The world's most perfect scone. 
This is everything I wanted in a scone. They tasted exactly like I imagined they would when I envisioned strawberries and cream with almond extract adding the perfect notes and additional sweetness to bring this pastry home. These were so good that I crashed into Kevin's room and yelled at him to try one while he was brushing his teeth (shockingly he declined and looked at me funny but stopped short of telling me to sod off). 

English Royalty Chocolate Chip Scones
Servings: 8-10 scones
Time: 35 minutes

1 3/4 cups all-purpose flour
1/3 cup white sugar
2 tsp baking powder
1/2 tsp salt
5 tbsp unsalted butter, cold and cut pea-sized
6 oz semisweet chocolate chips
4-6 tbsp orange juice

'Ello Govna (It took every bit of willpower I have for this not to be the first words in the post)
  1. Preheat the oven to 400 F.
  2. Sift the flour, sugar, baking powder and salt together in a large bowl.
  3. Cut in the butter like mentioned in the blueberry recipe until you have coarse crumbs.
  4. Stir in the chocolate chips. 
  5. Mix in the orange juice until a dough forms. The more orange juice you put, the more workable the dough will be (and the greater the hint of orange in the background will be).
  6. Pat or roll the dough down on a lightly floured surface until it is 1/2 inch to 1 inch thick. (This dough won't be nearly as sticky as the fruit scone one).
  7. Cut into the desired shapes and place on a lightly greased baking pan.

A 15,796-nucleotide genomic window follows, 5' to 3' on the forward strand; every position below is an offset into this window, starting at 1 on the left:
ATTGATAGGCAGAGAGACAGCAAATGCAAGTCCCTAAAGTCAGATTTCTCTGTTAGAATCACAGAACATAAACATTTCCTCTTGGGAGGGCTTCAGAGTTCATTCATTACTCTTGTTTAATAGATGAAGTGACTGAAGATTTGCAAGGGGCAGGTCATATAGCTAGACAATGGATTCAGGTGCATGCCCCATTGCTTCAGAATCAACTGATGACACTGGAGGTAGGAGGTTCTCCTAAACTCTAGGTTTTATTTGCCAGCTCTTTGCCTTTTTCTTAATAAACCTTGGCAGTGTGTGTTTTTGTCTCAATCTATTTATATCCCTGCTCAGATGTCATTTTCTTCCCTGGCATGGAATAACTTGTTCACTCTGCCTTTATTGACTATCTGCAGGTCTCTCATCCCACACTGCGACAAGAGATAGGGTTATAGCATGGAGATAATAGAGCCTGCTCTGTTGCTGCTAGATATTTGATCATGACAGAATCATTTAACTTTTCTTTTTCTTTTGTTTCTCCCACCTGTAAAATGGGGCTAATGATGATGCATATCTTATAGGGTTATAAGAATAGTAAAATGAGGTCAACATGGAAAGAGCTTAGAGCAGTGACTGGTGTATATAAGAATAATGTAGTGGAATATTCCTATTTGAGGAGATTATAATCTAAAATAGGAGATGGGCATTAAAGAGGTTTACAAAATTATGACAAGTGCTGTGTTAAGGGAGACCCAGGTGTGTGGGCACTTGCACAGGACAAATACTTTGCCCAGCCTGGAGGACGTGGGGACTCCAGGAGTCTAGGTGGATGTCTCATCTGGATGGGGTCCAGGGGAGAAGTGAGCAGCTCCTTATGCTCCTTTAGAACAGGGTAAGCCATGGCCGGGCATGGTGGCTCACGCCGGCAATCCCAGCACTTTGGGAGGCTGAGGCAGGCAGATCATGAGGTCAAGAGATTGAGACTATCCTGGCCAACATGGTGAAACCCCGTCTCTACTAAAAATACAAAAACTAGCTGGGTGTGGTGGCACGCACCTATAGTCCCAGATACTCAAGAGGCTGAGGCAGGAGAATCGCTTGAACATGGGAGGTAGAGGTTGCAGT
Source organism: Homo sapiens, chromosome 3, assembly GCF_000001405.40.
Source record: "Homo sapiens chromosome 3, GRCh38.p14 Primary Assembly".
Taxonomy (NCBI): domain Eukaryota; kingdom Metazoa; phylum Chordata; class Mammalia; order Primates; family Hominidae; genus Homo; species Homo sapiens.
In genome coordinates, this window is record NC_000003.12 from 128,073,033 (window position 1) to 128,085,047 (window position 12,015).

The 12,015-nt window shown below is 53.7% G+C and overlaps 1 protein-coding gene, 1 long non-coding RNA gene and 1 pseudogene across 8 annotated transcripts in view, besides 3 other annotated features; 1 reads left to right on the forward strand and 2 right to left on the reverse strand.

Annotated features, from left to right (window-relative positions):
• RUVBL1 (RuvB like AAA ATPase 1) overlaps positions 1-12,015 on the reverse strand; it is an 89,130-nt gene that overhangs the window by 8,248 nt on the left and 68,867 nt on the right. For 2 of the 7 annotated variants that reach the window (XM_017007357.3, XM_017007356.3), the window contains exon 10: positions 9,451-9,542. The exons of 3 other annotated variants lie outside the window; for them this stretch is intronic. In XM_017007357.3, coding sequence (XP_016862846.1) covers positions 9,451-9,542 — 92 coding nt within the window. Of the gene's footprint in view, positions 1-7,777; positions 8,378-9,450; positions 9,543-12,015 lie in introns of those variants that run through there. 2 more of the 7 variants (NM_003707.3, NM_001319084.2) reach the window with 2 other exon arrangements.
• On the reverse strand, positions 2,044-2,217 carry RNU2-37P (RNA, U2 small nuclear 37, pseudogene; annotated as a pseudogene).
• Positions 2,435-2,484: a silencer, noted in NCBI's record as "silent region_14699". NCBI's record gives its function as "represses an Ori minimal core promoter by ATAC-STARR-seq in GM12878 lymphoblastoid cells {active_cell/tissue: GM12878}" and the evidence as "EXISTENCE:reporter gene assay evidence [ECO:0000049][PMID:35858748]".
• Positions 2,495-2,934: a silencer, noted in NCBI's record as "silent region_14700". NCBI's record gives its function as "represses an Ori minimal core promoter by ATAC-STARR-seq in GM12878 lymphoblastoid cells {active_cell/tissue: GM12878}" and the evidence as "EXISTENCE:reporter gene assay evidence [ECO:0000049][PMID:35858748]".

8. Bake for 12-16 minutes or until they start to become golden brown.
  9. Spend the rest of your day talking in a cockney accent since no one can get annoyed with you because you made them awesome scones.
Just by reading the name of these English Royalty scones, you should know exactly why I chose this recipe (I may have debated forcing Kevin and Alexis to refer to me as "your majesty" while sampling these.). There's actually a huge difference between these and the other scones as these are far more traditional with an extra crumbly texture. The chocolate chips (and extra sugar) go a long way to make these an extremely sweet scone (notice how they don't get glaze) that could work as a dessert and not just for breakfast. Oddly enough, the orange juice ends up shining by adding an intriguing backend that pairs surprisingly well with the chocolate.

I'm seriously getting some crazy mileage out of these display plates.
This is the most fun I've had pretending to be British since Bryan's Batgirl #22. Feel free to wear the giant bearskin hat while baking to make things more authentic (and check out Bryan's new donut-centric blog. It's well worth your time since he does this writing stuff for a living.)
Combined, the three delightful scones made for one of my favorite brunches yet (and provided my coworkers with the tastiest Monday staff meeting ever). The wonderful medley of fresh fruit and chocolate generated something for everyone to love (and if you're not a fan of sweet just toss out the glaze). Seriously, it seemed like everyone I talked to had a different favorite (meaning everyone is crazy since strawberries and cream is clearly superior), so I highly recommend you try them all. 

Perhaps I need to stop being such a useless knob and visit England (surely my good friend Brandon has a couch to crash on), so I know what it's actually like instead of just spouting out random sayings (But I just don't think my little heart could handle finding out it doesn't live up to the stereotypes. I'd probably say "bollocks" and cry over some biscuits and tea when I didn't see the giant foot from Monty Python crush anything.).